Monks launch rites to enshrine Cambodian ex-king

Monks launch rites to enshrine Cambodian ex-king

PHNOM PENH - Thousands of saffron-robed monks offered prayers outside Cambodia's royal palace Thursday to mark the start of ceremonies to enshrine the remains of revered former king Norodom Sihanouk.

Three days of religious rites for the ex-monarch, who died of a heart attack in October 2012, end Saturday when his cremated remains will be placed inside a stupa in the palace alongside those of his daughter.

Around 3,600 Buddhist monks lined up to launch the rituals Thursday morning, turning the area outside the palace into a sea of orange.

Government officials paid their respects at a statue of Sihanouk in a nearby park in the capital Phnom Penh.

Sihanouk's widow Queen Monique, his son -- current King Norodom Sihamoni -- and Prime Minister Hun Sen were due to attend a later prayer followed by classical dance performances and a fireworks display.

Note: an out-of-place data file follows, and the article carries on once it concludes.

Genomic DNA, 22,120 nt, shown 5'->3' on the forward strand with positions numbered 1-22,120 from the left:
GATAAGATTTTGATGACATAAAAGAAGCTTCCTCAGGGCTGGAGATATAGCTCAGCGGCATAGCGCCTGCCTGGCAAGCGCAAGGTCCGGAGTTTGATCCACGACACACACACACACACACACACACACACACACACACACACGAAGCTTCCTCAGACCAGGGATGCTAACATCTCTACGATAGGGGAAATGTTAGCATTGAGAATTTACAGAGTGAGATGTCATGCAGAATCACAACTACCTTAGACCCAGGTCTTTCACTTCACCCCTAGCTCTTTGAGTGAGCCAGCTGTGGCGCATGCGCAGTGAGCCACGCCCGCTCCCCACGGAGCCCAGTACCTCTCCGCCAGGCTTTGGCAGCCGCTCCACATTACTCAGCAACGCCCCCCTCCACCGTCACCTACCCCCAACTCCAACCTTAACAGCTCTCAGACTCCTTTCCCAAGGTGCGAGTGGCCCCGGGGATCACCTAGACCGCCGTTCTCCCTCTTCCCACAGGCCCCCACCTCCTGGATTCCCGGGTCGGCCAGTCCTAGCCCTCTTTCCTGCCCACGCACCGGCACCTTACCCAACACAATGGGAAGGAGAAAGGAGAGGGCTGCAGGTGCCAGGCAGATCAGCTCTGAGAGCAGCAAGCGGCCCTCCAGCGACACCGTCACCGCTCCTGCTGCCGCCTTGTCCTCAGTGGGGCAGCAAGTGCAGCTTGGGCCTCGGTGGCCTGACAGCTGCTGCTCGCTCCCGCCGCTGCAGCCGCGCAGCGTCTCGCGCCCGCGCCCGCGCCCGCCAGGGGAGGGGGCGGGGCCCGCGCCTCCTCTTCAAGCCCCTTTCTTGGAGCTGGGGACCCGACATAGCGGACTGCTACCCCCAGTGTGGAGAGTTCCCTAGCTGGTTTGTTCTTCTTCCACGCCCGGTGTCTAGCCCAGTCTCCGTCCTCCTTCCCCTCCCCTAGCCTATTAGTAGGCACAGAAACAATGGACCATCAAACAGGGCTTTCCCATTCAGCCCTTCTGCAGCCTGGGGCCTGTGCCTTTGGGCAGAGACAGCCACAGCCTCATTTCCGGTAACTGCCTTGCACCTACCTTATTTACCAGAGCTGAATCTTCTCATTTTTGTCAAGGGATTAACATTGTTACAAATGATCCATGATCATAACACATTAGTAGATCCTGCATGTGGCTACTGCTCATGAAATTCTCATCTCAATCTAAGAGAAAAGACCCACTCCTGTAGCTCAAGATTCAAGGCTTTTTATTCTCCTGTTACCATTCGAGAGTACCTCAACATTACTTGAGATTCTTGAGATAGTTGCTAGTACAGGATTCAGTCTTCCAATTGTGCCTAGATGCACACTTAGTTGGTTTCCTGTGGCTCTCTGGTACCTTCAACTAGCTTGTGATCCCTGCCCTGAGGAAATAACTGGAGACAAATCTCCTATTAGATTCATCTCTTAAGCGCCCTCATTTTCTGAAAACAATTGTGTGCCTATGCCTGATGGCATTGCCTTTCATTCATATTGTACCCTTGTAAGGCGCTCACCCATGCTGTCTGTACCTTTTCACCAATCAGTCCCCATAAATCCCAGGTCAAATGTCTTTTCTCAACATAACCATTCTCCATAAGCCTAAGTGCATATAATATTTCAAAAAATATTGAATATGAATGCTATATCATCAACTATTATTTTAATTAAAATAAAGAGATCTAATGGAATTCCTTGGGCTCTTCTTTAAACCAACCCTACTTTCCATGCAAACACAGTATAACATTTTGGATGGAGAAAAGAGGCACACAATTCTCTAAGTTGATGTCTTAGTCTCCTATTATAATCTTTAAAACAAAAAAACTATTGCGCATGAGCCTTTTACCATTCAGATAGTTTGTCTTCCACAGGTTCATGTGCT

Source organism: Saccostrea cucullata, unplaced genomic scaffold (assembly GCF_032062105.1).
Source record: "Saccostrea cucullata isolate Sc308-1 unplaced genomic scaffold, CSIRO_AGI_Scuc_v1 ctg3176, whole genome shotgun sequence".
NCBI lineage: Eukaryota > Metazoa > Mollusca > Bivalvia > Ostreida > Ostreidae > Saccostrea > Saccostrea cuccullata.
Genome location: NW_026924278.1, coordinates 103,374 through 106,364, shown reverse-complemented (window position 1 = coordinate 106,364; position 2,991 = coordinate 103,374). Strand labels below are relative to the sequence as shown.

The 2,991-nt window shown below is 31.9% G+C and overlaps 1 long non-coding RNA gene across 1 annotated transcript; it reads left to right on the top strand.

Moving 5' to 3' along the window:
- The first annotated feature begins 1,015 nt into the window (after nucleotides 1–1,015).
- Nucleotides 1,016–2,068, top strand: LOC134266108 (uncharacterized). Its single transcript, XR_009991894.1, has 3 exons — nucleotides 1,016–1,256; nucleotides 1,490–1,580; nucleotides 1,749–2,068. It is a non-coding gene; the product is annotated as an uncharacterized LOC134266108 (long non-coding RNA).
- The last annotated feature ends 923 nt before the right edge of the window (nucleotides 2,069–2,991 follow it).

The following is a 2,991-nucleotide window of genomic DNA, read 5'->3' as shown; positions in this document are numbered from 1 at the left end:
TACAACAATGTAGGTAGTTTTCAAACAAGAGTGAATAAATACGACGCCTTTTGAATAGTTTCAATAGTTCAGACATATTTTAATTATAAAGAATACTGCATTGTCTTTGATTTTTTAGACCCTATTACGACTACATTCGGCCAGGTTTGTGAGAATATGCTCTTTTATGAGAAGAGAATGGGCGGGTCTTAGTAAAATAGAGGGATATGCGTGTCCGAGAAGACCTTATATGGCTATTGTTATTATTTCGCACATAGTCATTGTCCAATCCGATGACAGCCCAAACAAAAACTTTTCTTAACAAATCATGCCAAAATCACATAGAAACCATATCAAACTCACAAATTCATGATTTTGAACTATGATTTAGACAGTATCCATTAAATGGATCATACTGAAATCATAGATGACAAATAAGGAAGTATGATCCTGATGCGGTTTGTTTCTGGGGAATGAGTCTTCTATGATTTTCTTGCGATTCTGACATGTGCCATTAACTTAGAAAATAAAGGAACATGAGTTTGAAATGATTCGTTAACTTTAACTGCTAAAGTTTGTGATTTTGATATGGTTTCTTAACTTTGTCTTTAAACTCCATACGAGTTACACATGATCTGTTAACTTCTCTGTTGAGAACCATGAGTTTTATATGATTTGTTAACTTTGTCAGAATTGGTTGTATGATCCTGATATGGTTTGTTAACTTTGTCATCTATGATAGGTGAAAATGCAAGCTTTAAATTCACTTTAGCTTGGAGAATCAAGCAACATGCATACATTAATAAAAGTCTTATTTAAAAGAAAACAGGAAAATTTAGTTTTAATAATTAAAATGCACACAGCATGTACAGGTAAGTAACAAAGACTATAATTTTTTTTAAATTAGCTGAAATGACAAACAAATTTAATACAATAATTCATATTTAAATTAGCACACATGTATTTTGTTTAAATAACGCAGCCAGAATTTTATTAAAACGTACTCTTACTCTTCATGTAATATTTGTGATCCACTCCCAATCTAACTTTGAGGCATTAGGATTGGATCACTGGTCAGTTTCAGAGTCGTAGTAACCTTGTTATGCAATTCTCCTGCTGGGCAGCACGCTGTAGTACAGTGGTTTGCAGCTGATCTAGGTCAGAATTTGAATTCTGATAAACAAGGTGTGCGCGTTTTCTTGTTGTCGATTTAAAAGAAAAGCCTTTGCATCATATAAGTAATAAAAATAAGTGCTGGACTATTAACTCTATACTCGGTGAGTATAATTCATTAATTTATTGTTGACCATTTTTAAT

"It is a big ceremony... being held in accordance with the former king's reputation," said Sihanouk's long-time personal assistant Prince Sisowath Thomico.

The charismatic former monarch -- who steered his country through turbulent decades of war, the murderous Khmer Rouge regime and finally peace -- died in Beijing aged 89.

His embalmed body lay in state in Cambodia for three months before being cremated in February last year following a week of lavish ceremonies including a procession through the streets of Phnom Penh that drew crowds of mourners.

Sihanouk's ashes were lowered into the confluence of the Mekong, Tonle Sap and Tonle Bassac rivers in the capital but some of his remains were picked out and stored in urns inside the palace.

On Friday government officials expect around 20,000 people to line Phnom Penh's streets for a 101-gun salute and procession of the remains, held in diamond-studded gold and marble urns.

In line with Sihanouk's wishes, the urns will be placed in a palace stupa on Saturday alongside the remains of his favourite daughter Kantha Bopha who died aged three.

Many elderly Cambodians credit Sihanouk with overseeing a rare period of political stability in the 1950s and 1960s, following independence, until the Khmer Rouge emerged in the 1970s.

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